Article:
Discussing the merits of keeping employee wellbeing high in tough times.
Economic conditions mean that inflation continues to outstrip wages for many, so now is the time to act on employee wellbeing benefits.
Every era has its own set of challenges – and the times we find ourselves in since the economic downturn are no exception. Interest on fixed-rate savings is trailing inflation by a significant amount, and according to economists, so are people’s salaries. One senior economist quoted in a recent Guardian article stated that wages are unlikely to outstrip inflation until ‘mid 2014’ but says that even if that’s the case ‘it will take lots of time to make up the lost ground’.
So what’s an SME to do, given the continued uncertainty of the economic backdrop? Obviously the rate of inflation is beyond the control of business, though perhaps government measures will have some effect on the cost of living over time. But where we are now is in a situation that, for SMEs, requires looking at things differently. And that means finding new ways to attract, reward and retain staff, add value to the organisation as a whole, and gain an edge over the competition.
One of the more interesting ideas that’s emerged over the past few months has been that of the Third Metric. Originally proposed by Arianna Huffington, the idea behind the Third Metric is the redefinition of success. Simply put, the concept is based around the belief that money plus power equals success is an outdated equation – and that success is now a more far-reaching and much broader term, incorporating factors such as:
· Work/life balance
· Enjoying work
Times have indeed moved on from those dark days of the 1980s when lunch was ‘for wimps’. There are any number of employee wellbeing studies that show skipping meals has a detrimental effect on concentration, productivity and the general ability to perform well in dealing with the challenges of the working day.
At the cutting edge of workplace wellbeing, Google is well known for its sleep pods, back massages and other staff benefits that to someone from the Gordon Gekko era would have seemed beyond comprehension – like something from the Willie Wonka factory. Indeed, one of the nicknames for the search giant’s Mountain View headquarters is Mountain View Chocolate Factory. But what’s not so often mentioned is the simple and unignorable fact that Google is a data specialist. And as a data specialist, they will be measuring the bottom line benefits of all the staff perks.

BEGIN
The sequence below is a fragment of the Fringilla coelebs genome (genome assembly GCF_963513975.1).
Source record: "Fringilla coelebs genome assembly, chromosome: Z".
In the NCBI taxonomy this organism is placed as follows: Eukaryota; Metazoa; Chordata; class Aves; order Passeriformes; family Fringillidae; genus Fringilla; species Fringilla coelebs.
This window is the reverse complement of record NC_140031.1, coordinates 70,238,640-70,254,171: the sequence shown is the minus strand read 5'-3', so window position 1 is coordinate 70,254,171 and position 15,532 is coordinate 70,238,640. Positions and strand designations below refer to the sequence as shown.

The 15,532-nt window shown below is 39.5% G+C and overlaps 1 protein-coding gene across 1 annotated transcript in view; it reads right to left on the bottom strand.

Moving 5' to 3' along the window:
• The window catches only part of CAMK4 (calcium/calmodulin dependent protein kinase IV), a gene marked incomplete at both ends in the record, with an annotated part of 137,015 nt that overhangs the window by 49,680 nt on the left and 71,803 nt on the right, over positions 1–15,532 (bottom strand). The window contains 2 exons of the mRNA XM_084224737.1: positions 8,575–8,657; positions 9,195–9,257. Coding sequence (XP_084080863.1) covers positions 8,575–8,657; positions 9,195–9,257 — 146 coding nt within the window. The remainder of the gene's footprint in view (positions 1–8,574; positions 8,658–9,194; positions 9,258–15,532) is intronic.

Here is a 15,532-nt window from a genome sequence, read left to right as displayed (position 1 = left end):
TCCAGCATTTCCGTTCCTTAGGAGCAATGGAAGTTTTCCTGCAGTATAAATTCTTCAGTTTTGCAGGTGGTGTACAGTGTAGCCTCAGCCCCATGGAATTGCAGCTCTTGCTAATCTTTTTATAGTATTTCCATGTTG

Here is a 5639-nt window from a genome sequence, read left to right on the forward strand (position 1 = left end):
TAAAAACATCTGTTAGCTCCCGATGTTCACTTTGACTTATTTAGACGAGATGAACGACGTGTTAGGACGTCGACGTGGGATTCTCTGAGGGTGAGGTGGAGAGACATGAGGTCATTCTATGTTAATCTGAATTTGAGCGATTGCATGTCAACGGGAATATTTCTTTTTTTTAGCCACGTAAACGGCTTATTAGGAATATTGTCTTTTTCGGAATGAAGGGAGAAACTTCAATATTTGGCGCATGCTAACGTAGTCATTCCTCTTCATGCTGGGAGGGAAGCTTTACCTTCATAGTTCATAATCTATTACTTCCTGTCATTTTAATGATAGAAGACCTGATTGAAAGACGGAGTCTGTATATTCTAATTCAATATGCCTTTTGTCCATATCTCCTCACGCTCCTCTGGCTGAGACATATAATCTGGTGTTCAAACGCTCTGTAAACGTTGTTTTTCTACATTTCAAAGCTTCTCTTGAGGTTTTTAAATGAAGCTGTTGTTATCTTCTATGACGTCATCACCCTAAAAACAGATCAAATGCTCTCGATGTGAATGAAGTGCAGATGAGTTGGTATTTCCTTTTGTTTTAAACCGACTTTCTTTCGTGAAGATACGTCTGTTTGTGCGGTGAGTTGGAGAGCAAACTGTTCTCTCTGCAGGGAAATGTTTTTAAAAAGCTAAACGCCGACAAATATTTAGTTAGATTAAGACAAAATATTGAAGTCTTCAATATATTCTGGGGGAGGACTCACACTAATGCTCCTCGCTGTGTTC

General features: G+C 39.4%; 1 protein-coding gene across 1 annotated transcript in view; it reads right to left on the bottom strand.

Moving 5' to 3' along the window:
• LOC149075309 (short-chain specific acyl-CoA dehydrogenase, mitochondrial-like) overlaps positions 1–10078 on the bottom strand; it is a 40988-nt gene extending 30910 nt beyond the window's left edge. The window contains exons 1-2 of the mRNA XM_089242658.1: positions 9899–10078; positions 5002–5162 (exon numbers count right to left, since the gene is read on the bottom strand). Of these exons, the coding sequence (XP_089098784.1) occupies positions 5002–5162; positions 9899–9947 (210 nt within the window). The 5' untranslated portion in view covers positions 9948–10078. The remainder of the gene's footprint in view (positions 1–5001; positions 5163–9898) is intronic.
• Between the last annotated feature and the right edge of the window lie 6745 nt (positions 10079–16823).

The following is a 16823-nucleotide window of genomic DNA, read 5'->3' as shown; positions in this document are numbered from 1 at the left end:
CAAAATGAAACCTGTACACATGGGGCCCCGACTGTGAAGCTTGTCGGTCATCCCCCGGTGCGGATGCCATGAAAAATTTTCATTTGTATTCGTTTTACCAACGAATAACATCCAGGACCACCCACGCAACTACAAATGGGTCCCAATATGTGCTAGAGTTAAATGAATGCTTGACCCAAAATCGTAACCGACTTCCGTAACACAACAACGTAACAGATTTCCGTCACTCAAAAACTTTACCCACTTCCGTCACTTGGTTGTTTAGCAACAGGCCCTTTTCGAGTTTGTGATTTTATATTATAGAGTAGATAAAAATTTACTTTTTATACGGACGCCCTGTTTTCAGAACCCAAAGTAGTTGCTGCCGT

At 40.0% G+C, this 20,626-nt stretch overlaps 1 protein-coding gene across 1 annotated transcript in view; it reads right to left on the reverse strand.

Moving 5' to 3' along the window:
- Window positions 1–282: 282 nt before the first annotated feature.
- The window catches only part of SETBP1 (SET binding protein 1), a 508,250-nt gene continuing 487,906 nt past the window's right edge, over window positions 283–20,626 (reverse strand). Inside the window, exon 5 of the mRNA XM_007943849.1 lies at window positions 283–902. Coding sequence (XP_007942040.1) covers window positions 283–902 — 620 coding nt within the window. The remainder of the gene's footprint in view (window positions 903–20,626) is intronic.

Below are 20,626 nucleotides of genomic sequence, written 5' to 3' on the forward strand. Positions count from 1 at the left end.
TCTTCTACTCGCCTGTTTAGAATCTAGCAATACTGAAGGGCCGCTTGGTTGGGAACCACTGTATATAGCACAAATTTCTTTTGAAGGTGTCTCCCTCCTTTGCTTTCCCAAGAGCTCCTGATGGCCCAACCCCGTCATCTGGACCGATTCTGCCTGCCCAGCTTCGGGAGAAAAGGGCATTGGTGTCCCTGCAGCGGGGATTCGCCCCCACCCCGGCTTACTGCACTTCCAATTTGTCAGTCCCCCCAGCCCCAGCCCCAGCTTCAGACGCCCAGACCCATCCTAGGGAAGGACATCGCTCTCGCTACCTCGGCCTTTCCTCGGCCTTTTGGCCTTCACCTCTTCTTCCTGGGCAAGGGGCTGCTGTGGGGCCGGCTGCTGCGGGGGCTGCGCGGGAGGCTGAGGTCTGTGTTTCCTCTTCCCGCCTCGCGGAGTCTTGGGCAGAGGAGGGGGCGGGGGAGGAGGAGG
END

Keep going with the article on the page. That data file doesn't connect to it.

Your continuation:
Of course, we can’t all be Google. But it’s worth considering the importance of various workplace conditions in terms of how much staff value them. From flexible working to group health insurance and help with childcare, there’s a raft of benefits that can be introduced specifically as a way of raising employee satisfaction and lowering sickness absence rates.
Another workplace wellbeing issue that crops up almost constantly is that of stress. In the US, stress is responsible for more absence than physical illness. And when you think about it, that is a huge, huge challenge. Is it something that can be overcome? Well, given that openness about mental health in the workplace is relatively recent, the chances are that, yes, a lot can be done. Awareness of the problem and training employees to self-manage stress will be part of the solution, while job design, management styles and other aspects of the workplace may also see radical change. In 2011, stress overtook musculoskeletal problems as the top reason for being off sick in the UK, so the challenge is equally significant this side of the Atlantic.
Given the choice between a workplace that focuses on employee engagement and offers a mix of staff benefits – and a workplace that offers similar remuneration but without the benefits, I’m sure the vast majority of prospective employees (as well as existing ones) would choose the former.